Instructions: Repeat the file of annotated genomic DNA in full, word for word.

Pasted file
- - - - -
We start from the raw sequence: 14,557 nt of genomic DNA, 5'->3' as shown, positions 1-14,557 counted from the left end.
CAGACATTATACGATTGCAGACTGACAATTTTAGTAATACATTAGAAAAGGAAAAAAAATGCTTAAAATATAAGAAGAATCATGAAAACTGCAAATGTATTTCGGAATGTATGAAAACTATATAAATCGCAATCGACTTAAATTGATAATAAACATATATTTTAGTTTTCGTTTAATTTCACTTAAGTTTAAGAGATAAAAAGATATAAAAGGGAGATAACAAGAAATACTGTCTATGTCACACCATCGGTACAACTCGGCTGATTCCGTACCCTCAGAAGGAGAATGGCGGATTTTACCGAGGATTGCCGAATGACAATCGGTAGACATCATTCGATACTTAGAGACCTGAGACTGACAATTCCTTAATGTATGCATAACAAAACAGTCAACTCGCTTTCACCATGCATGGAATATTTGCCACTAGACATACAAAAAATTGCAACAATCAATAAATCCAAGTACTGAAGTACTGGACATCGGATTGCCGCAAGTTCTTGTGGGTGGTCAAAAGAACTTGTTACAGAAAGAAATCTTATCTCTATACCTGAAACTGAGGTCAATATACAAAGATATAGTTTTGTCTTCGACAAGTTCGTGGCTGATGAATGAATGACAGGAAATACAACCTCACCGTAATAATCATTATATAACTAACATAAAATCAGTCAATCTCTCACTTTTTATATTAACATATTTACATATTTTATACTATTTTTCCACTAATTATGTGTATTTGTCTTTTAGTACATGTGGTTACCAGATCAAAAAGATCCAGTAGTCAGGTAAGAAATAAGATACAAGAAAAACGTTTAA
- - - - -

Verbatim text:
We start from the raw sequence: 14,557 nt of genomic DNA, 5'->3' as shown, positions 1-14,557 counted from the left end.
CAGACATTATACGATTGCAGACTGACAATTTTAGTAATACATTAGAAAAGGAAAAAAAATGCTTAAAATATAAGAAGAATCATGAAAACTGCAAATGTATTTCGGAATGTATGAAAACTATATAAATCGCAATCGACTTAAATTGATAATAAACATATATTTTAGTTTTCGTTTAATTTCACTTAAGTTTAAGAGATAAAAAGATATAAAAGGGAGATAACAAGAAATACTGTCTATGTCACACCATCGGTACAACTCGGCTGATTCCGTACCCTCAGAAGGAGAATGGCGGATTTTACCGAGGATTGCCGAATGACAATCGGTAGACATCATTCGATACTTAGAGACCTGAGACTGACAATTCCTTAATGTATGCATAACAAAACAGTCAACTCGCTTTCACCATGCATGGAATATTTGCCACTAGACATACAAAAAATTGCAACAATCAATAAATCCAAGTACTGAAGTACTGGACATCGGATTGCCGCAAGTTCTTGTGGGTGGTCAAAAGAACTTGTTACAGAAAGAAATCTTATCTCTATACCTGAAACTGAGGTCAATATACAAAGATATAGTTTTGTCTTCGACAAGTTCGTGGCTGATGAATGAATGACAGGAAATACAACCTCACCGTAATAATCATTATATAACTAACATAAAATCAGTCAATCTCTCACTTTTTATATTAACATATTTACATATTTTATACTATTTTTCCACTAATTATGTGTATTTGTCTTTTAGTACATGTGGTTACCAGATCAAAAAGATCCAGTAGTCAGGTAAGAAATAAGATACAAGAAAAACGTTTAA